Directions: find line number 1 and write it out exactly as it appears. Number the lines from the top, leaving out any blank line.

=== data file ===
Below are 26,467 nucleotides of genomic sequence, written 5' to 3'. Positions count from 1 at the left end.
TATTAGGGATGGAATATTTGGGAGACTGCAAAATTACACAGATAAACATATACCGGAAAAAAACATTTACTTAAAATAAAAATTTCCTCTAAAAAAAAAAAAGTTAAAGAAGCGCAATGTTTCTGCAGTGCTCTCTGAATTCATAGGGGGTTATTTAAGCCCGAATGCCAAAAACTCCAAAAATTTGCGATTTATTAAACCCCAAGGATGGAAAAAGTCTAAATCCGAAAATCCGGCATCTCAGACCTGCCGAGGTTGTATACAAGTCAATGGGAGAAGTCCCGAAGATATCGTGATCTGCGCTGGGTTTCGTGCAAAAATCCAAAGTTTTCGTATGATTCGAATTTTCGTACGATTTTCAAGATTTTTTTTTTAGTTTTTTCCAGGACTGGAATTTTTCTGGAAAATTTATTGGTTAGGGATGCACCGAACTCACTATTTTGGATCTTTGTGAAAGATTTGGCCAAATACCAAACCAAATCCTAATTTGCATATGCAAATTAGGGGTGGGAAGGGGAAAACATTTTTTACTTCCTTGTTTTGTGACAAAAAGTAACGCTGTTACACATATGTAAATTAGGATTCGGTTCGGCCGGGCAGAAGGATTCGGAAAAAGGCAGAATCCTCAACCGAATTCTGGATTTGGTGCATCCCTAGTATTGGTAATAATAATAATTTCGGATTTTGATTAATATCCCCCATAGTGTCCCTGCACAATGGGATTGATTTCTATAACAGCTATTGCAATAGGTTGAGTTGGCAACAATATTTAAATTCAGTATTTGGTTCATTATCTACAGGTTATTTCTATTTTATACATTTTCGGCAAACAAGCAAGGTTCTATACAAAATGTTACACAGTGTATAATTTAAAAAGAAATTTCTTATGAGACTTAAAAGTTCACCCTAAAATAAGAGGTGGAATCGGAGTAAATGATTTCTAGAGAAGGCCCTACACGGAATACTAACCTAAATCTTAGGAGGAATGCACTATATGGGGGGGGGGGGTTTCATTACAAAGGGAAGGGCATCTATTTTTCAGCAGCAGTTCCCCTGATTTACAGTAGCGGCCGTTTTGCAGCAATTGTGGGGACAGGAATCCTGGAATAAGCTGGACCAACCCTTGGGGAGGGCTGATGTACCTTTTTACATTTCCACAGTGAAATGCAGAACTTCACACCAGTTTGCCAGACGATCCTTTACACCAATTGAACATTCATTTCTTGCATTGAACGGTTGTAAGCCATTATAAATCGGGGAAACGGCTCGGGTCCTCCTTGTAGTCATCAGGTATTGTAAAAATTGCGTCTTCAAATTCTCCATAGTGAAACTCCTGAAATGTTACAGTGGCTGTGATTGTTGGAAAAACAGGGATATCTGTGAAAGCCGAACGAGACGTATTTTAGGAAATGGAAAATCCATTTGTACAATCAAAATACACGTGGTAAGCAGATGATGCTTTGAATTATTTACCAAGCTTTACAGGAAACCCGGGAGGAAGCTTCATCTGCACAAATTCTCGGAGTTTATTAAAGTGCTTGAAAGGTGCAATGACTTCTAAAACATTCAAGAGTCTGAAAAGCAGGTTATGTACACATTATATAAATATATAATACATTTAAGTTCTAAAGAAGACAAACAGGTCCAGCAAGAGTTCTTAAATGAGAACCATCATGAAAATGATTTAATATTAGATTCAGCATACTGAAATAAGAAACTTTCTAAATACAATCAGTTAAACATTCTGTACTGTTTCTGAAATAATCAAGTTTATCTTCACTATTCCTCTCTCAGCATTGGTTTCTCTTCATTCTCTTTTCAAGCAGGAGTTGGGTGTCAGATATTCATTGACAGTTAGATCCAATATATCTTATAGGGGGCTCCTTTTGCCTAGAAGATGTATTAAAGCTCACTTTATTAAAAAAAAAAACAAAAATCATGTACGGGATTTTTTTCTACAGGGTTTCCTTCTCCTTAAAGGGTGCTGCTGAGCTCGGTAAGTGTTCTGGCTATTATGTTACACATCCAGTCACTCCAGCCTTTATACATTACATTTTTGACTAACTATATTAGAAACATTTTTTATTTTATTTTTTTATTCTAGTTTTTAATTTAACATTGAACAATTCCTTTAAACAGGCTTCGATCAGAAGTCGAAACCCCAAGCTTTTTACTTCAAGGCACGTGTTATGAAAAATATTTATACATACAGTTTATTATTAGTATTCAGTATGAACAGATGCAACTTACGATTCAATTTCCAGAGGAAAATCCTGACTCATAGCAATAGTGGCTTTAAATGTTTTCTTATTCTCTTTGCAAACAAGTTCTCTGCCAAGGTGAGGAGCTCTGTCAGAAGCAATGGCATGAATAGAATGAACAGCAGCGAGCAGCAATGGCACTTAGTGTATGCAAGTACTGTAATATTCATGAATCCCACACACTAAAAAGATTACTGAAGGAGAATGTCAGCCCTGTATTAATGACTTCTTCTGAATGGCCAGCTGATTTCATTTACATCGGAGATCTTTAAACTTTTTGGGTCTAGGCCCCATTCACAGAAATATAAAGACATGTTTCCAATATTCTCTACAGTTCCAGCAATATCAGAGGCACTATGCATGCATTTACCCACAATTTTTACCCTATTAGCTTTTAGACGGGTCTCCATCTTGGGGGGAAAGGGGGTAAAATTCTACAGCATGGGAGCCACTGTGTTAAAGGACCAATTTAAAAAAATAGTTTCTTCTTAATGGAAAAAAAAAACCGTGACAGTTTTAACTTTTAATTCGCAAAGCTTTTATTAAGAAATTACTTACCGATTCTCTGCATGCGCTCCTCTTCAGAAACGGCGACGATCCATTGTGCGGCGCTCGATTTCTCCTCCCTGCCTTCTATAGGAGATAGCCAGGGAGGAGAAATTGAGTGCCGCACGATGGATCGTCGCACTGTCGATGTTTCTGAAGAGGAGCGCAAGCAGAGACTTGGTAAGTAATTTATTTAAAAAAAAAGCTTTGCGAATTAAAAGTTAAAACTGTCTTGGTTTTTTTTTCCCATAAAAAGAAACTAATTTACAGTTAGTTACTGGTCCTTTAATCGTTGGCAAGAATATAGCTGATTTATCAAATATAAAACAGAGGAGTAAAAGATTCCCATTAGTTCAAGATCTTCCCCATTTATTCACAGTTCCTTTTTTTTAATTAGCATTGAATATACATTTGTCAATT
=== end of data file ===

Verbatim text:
Below are 26,467 nucleotides of genomic sequence, written 5' to 3'. Positions count from 1 at the left end.